October 10, 2022
10th October marks World Mental Health Day. At AP we are aware of how powerful photography is for improving mental well-being. The fact that more and more people are happy to discuss how photography has helped them is truly an inspiration and welcomed as help to others.
Following a call-out on social media, photographers have shared their stories and some of their images below. These case studies here are certainly not the last word on the subject, however, so do keep sharing your personal experiences of the many benefits of photography on our social media pages. You can also keep sending your stories in to email@example.com.
I’m a photographer, born and raised in mid-city Los Angeles.
In a world full of chaos and anarchy, I’ve been able to open a door to a dimension that I can call my own. The world of photography is my imperfectly, perfect oasis. It helps me see things in an illuminated light, that others wouldn’t simply even notice.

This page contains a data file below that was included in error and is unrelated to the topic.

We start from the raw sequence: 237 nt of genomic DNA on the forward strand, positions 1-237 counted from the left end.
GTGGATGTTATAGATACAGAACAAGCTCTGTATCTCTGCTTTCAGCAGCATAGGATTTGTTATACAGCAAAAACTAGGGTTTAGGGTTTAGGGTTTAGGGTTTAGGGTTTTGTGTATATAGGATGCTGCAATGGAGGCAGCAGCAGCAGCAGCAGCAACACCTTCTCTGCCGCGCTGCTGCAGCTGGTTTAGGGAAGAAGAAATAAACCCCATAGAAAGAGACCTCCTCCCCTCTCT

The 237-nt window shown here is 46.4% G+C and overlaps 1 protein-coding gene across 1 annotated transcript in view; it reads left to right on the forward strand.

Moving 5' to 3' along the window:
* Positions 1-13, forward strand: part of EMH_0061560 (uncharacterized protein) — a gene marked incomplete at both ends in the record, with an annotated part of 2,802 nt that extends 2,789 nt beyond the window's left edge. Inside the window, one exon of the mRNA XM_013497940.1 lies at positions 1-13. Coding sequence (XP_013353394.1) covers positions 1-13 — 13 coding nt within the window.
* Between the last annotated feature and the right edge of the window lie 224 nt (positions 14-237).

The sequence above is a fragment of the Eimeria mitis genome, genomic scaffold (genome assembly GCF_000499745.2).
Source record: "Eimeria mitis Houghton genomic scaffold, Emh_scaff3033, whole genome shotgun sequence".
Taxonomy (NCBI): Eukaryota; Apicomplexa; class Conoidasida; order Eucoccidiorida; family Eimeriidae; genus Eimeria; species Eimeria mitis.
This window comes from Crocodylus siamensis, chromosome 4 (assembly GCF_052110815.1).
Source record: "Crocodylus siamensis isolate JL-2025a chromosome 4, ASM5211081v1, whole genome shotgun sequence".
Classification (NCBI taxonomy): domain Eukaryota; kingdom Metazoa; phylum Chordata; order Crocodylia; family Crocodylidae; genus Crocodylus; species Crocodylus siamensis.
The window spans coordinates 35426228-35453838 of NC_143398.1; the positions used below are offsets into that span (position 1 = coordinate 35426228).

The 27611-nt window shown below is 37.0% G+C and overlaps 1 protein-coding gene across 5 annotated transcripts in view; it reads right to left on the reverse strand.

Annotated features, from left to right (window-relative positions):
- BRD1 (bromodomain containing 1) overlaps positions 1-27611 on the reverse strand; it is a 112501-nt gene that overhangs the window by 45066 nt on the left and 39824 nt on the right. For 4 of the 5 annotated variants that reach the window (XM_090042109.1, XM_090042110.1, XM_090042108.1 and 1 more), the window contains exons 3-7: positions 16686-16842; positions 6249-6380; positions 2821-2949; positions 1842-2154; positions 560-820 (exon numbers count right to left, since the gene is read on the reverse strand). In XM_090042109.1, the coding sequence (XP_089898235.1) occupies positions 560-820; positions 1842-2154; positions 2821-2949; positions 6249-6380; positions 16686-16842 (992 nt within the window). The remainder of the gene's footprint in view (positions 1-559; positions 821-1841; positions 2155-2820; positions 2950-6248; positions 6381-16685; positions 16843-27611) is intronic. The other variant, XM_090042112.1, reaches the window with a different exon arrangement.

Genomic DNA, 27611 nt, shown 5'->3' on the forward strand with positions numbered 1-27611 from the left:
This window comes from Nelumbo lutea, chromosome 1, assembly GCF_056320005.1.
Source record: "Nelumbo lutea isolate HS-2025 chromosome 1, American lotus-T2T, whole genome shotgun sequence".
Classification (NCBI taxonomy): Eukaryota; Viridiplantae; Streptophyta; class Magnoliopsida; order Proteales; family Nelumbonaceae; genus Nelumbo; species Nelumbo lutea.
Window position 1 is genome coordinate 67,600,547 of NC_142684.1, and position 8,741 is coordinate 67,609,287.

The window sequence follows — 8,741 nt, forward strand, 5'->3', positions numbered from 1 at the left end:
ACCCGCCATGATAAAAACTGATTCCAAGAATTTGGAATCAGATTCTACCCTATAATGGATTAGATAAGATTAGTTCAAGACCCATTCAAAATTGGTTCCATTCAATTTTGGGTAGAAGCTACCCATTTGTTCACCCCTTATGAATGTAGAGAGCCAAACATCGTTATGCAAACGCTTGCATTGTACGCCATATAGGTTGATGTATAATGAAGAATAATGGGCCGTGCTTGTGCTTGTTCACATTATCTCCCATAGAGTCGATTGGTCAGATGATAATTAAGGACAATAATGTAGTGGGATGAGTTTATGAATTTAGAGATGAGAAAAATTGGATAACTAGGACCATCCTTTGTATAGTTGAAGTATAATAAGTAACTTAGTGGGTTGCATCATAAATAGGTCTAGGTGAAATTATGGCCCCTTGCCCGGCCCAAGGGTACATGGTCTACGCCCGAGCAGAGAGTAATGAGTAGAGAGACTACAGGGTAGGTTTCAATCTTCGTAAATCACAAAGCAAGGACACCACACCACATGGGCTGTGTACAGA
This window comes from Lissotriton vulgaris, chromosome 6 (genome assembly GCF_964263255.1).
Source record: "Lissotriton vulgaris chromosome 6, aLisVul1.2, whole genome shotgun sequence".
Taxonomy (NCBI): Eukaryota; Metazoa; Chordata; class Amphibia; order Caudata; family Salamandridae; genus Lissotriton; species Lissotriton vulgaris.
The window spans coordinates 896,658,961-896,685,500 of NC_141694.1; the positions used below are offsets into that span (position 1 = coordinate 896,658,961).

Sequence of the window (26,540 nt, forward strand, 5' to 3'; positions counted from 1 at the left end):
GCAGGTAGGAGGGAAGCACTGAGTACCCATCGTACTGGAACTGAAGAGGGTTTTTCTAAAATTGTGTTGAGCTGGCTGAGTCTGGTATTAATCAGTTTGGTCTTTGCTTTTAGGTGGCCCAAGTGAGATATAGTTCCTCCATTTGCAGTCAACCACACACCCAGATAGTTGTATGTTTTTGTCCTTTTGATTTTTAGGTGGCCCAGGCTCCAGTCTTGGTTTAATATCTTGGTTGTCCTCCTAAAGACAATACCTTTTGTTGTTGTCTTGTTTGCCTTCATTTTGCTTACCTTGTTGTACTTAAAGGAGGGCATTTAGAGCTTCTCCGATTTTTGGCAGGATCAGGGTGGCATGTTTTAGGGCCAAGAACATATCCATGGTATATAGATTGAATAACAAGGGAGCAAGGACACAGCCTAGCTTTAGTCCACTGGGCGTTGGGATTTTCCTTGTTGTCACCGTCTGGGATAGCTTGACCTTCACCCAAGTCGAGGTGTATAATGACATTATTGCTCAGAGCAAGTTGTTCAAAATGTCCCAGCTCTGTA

On days when I’m down and out, I don’t feel like doing anything, like I have no more energy to do anything, those are the days when I create works of art. I force myself to get up and out the door, and once I arrive on the scene, it’s as if this light switch comes on where I can just soar through other people’s lives and see their story.
It reminds me that I’m not alone and everyone else is the same. Others are just as imperfect as me, and trying to make the best of their situation for the time being. And that’s all that matters, capturing a scene with the power of my hands at that moment.
Knowing that I can create a story from beginning to end, makes me feel limitless. I realize that there are beautiful seconds, minutes, and hours of serenity in every pocket of the city. I force myself to go out and find it. Photography gives me a will to explore! And deep inside, I am incredibly creative, just as anyone else.